For more than 25 years, I’ve felt bullied, oppressed and pushed around by Chaturanga Dandasana, the yoga push-up.
I’d watch other people push up off the floor, or lower themselves from plank pose, and wonder why I was such a weakling.
Yes, it’s a hard pose. Yes, after looking through a few hundred photos on Flickr, I can see that a well executed push-up is rare indeed.
Still, I’m a yoga teacher. I’m supposed to be able to integrate my body, to follow lines of energy into progressively more difficult poses.
Besides, Chaturanga Dandasana is not only on the Introductory II Syllabus for Iyengar yoga, it’s in boldface, which means it’s an important pose.
Yet year after year went by with January resolutions to master Chaturanga that flopped to the floor like wet noodles by June.
That was before the Chaturanga Dandasana epiphany that I wrote about two weeks ago. (Check that post for the full story.)
In brief, midway through a sun salutation, I felt unexpected strength in Chaturanga. And with a jolt of understanding, I realized that my new habit of sitting for meditation with my back to an outward facing corner had opened a door into the pose.
At an outward facing corner, you work to keep your lumbar spine drawn back to the wall and up, your thoracic spine drawn away from the wall and up, and the back of your head drawn back to the wall and up.
That’s the spine of Chaturanga. The only difference is that in sitting you can hold it long enough to set the pattern in your body.
Like most people who experience a bolt from the blue, I’ve had moments when the light faded, and I just didn’t get it, all over again. But on the whole, it’s working, and I couldn’t be more pleased.
So this week’s Five-Minute Yoga Challenge is to take a further step in the direction of Chaturanga, using the wisdom of the corner.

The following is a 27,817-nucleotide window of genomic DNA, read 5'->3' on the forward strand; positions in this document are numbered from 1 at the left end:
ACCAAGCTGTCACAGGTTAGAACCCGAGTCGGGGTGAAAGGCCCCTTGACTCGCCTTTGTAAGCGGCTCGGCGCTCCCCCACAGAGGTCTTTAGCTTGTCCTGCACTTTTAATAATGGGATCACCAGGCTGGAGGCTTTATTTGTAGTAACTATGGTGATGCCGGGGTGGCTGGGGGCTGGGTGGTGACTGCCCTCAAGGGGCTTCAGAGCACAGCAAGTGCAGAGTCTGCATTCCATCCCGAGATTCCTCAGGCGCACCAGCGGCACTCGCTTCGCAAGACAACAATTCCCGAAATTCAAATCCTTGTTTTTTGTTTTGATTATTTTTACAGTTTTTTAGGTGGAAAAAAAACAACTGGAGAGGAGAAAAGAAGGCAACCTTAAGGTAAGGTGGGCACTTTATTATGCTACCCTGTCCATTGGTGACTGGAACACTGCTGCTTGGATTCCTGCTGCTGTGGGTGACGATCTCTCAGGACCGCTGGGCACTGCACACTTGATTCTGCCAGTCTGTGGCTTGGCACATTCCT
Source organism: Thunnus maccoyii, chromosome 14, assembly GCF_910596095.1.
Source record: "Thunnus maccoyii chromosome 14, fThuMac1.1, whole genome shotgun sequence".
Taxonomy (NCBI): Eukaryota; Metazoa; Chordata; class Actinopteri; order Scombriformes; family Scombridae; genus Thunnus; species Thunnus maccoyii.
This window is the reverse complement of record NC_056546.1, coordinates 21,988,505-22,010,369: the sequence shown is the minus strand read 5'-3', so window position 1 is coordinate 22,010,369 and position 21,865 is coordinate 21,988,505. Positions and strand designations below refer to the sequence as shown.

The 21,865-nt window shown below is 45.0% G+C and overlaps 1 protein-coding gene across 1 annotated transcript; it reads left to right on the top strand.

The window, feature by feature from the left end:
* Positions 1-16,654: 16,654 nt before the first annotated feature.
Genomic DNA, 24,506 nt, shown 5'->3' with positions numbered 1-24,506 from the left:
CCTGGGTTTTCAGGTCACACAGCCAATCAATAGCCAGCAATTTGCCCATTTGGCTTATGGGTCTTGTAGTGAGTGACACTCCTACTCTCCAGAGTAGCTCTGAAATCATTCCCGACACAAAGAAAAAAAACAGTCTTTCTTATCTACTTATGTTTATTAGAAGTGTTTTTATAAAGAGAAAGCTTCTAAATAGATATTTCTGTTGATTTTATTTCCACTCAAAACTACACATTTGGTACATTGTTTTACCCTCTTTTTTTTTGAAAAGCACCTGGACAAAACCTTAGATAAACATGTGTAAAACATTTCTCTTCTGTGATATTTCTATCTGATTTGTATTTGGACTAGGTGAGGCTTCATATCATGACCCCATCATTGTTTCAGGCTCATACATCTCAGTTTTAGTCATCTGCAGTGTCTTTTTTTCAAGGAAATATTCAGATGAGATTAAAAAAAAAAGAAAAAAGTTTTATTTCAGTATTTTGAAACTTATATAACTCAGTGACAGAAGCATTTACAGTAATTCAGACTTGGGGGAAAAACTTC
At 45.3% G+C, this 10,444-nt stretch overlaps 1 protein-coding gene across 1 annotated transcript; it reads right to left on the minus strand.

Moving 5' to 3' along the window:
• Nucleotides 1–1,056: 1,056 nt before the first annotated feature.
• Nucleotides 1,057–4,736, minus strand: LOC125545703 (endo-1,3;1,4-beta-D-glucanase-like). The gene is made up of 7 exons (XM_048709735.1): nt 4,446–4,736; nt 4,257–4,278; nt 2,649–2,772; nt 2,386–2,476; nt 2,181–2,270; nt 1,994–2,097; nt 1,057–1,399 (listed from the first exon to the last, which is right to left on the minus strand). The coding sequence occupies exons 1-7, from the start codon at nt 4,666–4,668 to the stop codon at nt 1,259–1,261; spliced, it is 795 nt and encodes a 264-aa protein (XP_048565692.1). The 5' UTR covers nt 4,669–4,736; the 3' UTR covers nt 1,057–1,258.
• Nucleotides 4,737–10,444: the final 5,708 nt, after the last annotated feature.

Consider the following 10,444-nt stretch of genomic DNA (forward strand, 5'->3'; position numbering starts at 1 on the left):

If you haven’t tried sitting at an outward facing corner, do that first, to set the understanding in your body.
Then stand up and reclaim the alignment of sitting at a corner:
• Stand with your back to the wall, your feet about a foot away, your knees bent.
• Press your lumbar spine into the wall.
• Bend your elbows, palms facing. Slide your elbows down the wall.
• From the backs of your elbows, push into the wall to lift your front chest forward and up, as you keep your lumbar spine glued to the wall.
• Move the back of your head toward the wall, and up.
Now prepare for take-off:
• Make sure your weight is in your heels.
• Take your hands to the wall, and gently push yourself away, keeping your knees bent, and the same shape in your back that you established at the wall.
• Keeping the weight in your heels, lift your front thighs to straighten your legs.
If you succeed in maintaining your wall-shaped back, you’ll feel work in your core muscles.
Next, move closer to Chaturanga:
• Turn to face the wall with your feet about a foot away, hip distance apart.
• Bend your knees and reclaim your wall shape: lumbar back and up, thoracic forward and up, head back and up.
• Bring your elbows to the sides of your waist. Reach your hands to the wall, arms straight.
• Roll your shoulder blades down your back, away from your ears.
• Check your wall shape again. With your legs firm and straight, press your navel toward your spine. Keep your navel pressed back toward your spine as you bend your elbows and let your chest come toward the wall.
• Keep the pressure on, navel to lumbar spine as you straighten your arms.
The sensation should be one of moving from your core, as though your arms were just hinges, with no active role to play.